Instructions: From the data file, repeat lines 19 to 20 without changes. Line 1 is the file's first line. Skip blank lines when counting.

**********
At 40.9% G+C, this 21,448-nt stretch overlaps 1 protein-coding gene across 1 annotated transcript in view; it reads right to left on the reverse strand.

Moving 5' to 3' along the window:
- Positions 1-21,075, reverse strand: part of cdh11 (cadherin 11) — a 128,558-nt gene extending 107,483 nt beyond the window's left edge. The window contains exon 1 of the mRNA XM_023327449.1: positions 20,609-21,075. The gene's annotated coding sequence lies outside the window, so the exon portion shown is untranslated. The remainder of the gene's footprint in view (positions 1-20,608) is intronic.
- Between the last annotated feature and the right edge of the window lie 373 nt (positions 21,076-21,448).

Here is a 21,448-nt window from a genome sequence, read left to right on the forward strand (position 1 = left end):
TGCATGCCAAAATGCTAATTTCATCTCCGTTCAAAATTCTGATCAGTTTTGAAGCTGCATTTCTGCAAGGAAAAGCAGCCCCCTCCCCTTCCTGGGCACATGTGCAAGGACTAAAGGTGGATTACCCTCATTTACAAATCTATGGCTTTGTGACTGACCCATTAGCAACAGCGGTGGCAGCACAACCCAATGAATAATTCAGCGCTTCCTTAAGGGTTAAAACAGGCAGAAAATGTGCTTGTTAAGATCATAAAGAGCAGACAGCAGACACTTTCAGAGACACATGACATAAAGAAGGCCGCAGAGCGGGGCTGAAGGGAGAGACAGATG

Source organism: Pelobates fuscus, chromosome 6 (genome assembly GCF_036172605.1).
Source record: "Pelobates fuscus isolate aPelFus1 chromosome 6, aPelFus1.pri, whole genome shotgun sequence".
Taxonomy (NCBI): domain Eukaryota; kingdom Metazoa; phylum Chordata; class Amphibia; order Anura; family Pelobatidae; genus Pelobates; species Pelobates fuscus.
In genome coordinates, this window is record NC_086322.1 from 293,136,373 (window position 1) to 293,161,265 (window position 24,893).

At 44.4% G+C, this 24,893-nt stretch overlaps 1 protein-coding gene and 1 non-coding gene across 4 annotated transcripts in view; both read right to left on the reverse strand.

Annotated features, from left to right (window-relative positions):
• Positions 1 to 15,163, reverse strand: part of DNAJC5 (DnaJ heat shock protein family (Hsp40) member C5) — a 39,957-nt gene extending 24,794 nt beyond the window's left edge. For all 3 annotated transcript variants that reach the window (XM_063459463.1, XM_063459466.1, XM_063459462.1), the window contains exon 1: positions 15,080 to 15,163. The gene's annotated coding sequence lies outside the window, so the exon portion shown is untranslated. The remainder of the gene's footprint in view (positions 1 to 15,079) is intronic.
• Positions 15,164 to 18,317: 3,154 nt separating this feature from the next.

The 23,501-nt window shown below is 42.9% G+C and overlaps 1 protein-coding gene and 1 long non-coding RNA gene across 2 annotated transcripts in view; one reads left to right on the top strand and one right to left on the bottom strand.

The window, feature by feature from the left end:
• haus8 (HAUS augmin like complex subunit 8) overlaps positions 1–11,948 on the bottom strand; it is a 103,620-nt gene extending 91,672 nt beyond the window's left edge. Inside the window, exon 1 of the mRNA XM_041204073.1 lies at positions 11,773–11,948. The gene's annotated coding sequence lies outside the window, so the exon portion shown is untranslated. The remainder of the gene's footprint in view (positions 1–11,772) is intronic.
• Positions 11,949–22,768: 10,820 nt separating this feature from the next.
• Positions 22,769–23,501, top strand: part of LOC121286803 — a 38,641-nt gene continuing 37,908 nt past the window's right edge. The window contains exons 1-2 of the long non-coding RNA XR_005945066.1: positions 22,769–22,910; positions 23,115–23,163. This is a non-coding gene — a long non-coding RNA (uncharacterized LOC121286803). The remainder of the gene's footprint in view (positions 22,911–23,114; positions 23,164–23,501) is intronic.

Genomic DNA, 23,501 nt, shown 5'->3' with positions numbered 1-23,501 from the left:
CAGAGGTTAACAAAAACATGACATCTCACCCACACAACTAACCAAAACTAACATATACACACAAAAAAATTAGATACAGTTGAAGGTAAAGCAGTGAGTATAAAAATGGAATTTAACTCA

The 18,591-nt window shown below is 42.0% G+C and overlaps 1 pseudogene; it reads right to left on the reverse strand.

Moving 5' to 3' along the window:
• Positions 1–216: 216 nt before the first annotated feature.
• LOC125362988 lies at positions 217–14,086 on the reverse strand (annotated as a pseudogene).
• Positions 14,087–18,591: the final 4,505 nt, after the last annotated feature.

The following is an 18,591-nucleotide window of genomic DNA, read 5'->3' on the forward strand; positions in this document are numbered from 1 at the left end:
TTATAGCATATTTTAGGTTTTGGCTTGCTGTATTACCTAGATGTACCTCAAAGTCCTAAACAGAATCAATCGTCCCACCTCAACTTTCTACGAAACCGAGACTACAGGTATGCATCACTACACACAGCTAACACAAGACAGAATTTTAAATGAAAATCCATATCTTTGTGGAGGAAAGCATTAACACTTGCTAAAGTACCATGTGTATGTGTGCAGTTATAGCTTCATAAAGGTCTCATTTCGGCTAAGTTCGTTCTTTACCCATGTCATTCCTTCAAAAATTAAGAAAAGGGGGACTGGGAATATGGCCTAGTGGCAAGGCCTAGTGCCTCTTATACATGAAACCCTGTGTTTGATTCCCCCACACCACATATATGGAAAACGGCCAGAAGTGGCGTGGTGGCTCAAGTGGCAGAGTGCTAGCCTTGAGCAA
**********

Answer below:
• Positions 22,769–23,501, top strand: part of LOC121286803 — a 38,641-nt gene continuing 37,908 nt past the window's right edge. The window contains exons 1-2 of the long non-coding RNA XR_005945066.1: positions 22,769–22,910; positions 23,115–23,163. This is a non-coding gene — a long non-coding RNA (uncharacterized LOC121286803). The remainder of the gene's footprint in view (positions 22,911–23,114; positions 23,164–23,501) is intronic.

Genomic DNA, 23,501 nt, shown 5'->3' with positions numbered 1-23,501 from the left: